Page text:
John Hancock buys New York Life's retirement unit; New York Life acquires block of John Hancock's life insurance biz

Two-part deal bolsters John Hancock's retirement reach and New York Life's insurance reserves

Dec 23, 2014 @ 3:15 pm

By Darla Mercado

In a two-part tradeoff, John Hancock will acquire New York Life's Retirement Plan Services business, and New York Life will take on a block of John Hancock's life insurance business.

The two deals were announced by both New York Life and John Hancock's Canadian parent Manulife Financial Corp. in a pair of separate statements.

By adding on New York Life's retirement plan services business, John Hancock will now have oversight of some 55,000 retirement plans, 2.5 million participants and $135 billion in assets — reflecting a 60% increase in assets under administration for John Hancock. New York Life's stable value business isn't included in the transaction; it will remain a division of Institutional Annuities at New York Life.

John Hancock Financial Services Inc. ranks 19th among defined contribution record keepers with $78.4 billion in assets as of Sept. 30, according to . Meanwhile, New York Life Investment Management is in 25th place with $39.5 billion in assets as of Sept. 30.

The acquisition rounds out John Hancock's retirement plan business and gives it broader market access, said Peter Gordon, president of John Hancock's Retirement Plan Services unit.

“By bringing the two RPS organizations together, we are joining John Hancock's leadership in the small-case market with New York Life's expertise and strength in the mid-plan and large-case markets,” Mr. Gordon noted in a written statement.

As for the life insurance deal, New York Life will acquire a closed block of 1.3 million participating whole life insurance policies in a reinsurance deal with John Hancock. The deal involves some $25 billion in policy face amount. John Hancock closed that block of business in 2000, the year the insurer became demutualized.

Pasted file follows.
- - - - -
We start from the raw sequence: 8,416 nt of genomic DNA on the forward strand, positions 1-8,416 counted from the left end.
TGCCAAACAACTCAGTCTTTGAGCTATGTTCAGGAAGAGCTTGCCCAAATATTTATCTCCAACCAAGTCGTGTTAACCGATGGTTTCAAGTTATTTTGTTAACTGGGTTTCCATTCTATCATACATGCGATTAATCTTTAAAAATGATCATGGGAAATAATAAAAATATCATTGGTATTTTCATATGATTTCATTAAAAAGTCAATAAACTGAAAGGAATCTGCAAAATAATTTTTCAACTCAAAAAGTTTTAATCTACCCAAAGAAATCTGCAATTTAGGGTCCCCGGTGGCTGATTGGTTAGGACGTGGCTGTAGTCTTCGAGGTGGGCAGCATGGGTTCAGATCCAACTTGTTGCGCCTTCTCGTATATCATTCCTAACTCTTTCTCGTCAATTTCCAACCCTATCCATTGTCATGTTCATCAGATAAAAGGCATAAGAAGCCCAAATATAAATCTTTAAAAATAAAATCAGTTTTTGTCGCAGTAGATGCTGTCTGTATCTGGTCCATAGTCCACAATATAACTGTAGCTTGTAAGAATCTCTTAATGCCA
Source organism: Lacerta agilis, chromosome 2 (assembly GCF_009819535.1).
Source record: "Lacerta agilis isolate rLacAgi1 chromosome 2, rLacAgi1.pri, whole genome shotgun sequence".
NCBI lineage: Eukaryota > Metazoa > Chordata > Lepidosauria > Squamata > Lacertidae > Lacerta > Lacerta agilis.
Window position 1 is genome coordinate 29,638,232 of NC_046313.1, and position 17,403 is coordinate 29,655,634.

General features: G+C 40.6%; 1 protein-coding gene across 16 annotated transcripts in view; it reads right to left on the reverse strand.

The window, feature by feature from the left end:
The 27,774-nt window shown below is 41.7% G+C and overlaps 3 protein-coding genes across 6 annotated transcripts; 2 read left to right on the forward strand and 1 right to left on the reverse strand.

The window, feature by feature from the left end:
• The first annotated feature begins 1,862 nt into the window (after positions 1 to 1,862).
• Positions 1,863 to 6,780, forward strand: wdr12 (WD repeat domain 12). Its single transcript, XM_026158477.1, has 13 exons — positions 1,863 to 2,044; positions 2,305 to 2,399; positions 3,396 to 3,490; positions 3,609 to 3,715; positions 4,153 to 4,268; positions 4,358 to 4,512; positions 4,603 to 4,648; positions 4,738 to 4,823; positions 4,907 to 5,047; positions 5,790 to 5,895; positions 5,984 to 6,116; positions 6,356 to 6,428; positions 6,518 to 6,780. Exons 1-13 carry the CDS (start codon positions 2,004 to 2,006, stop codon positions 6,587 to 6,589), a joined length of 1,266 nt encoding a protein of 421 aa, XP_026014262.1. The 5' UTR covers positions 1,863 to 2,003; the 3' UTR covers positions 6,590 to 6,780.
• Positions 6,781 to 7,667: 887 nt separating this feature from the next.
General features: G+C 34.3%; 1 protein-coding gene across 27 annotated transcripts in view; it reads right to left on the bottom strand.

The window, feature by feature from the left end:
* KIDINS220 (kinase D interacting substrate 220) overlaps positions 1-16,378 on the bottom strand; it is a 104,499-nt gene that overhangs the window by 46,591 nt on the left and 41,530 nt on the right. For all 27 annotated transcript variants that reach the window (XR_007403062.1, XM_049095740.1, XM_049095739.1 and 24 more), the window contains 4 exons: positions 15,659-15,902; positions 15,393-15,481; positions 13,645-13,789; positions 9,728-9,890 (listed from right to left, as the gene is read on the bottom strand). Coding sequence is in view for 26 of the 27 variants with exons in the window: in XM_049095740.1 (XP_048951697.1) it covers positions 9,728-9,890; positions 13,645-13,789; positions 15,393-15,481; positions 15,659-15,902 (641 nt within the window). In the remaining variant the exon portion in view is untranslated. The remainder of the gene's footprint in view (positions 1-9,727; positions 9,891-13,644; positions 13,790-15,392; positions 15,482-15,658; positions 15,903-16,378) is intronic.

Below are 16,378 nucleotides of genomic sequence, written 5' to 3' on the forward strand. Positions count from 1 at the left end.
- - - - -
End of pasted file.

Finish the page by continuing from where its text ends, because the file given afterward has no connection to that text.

John Hancock will continue to service the policies, paying claims and dividends. Contract terms or policyholder benefits will not change as a result of the deal, according to Manulife.

New York Life's decision to partake in the two-part deal allows it to center its focus on its specialty of life insurance and annuities.

"This agreement is a strategic complement to the strong year over year organic growth we achieve through our career system, bringing a significant infusion of high-quality, whole life insurance reserves,” said Ted Mathas, chairman and CEO of New York Life in a statement.

Both deals are expected to close in the first half of 2015. Terms of the transactions weren't disclosed.

More details on John Hancock's retirement plan business are available from Pensions & Investments. Click for details on New York Life's retirement business, also from P&I.


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